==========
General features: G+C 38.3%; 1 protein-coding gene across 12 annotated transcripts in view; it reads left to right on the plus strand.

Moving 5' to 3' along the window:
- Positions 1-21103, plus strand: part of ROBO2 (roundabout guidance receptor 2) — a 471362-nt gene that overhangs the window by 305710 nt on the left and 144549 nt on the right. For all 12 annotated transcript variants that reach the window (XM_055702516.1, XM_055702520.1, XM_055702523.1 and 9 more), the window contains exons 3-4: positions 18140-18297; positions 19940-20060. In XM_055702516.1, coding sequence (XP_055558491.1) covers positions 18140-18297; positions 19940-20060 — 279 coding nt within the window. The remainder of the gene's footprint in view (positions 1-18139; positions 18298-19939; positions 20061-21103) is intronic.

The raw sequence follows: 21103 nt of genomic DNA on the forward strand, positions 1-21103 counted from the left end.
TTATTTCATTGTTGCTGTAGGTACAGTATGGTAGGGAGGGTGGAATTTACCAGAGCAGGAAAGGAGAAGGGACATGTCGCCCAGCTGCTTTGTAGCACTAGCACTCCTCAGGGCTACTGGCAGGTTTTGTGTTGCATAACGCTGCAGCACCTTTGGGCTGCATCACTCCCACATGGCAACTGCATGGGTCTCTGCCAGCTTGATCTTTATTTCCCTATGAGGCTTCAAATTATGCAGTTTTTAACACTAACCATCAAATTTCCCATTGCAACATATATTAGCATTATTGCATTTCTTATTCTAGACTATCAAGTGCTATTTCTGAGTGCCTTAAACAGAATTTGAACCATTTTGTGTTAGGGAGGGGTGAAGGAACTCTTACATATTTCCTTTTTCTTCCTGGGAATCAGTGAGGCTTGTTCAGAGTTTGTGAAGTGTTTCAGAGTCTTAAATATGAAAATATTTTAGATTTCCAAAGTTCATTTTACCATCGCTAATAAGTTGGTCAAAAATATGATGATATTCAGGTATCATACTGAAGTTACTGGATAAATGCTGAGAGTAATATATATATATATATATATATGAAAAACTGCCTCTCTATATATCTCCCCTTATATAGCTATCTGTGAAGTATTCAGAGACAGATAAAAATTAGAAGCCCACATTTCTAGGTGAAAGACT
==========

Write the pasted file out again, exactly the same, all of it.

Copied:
General features: G+C 38.3%; 1 protein-coding gene across 12 annotated transcripts in view; it reads left to right on the plus strand.

Moving 5' to 3' along the window:
- Positions 1-21103, plus strand: part of ROBO2 (roundabout guidance receptor 2) — a 471362-nt gene that overhangs the window by 305710 nt on the left and 144549 nt on the right. For all 12 annotated transcript variants that reach the window (XM_055702516.1, XM_055702520.1, XM_055702523.1 and 9 more), the window contains exons 3-4: positions 18140-18297; positions 19940-20060. In XM_055702516.1, coding sequence (XP_055558491.1) covers positions 18140-18297; positions 19940-20060 — 279 coding nt within the window. The remainder of the gene's footprint in view (positions 1-18139; positions 18298-19939; positions 20061-21103) is intronic.

The raw sequence follows: 21103 nt of genomic DNA on the forward strand, positions 1-21103 counted from the left end.
TTATTTCATTGTTGCTGTAGGTACAGTATGGTAGGGAGGGTGGAATTTACCAGAGCAGGAAAGGAGAAGGGACATGTCGCCCAGCTGCTTTGTAGCACTAGCACTCCTCAGGGCTACTGGCAGGTTTTGTGTTGCATAACGCTGCAGCACCTTTGGGCTGCATCACTCCCACATGGCAACTGCATGGGTCTCTGCCAGCTTGATCTTTATTTCCCTATGAGGCTTCAAATTATGCAGTTTTTAACACTAACCATCAAATTTCCCATTGCAACATATATTAGCATTATTGCATTTCTTATTCTAGACTATCAAGTGCTATTTCTGAGTGCCTTAAACAGAATTTGAACCATTTTGTGTTAGGGAGGGGTGAAGGAACTCTTACATATTTCCTTTTTCTTCCTGGGAATCAGTGAGGCTTGTTCAGAGTTTGTGAAGTGTTTCAGAGTCTTAAATATGAAAATATTTTAGATTTCCAAAGTTCATTTTACCATCGCTAATAAGTTGGTCAAAAATATGATGATATTCAGGTATCATACTGAAGTTACTGGATAAATGCTGAGAGTAATATATATATATATATATATATGAAAAACTGCCTCTCTATATATCTCCCCTTATATAGCTATCTGTGAAGTATTCAGAGACAGATAAAAATTAGAAGCCCACATTTCTAGGTGAAAGACT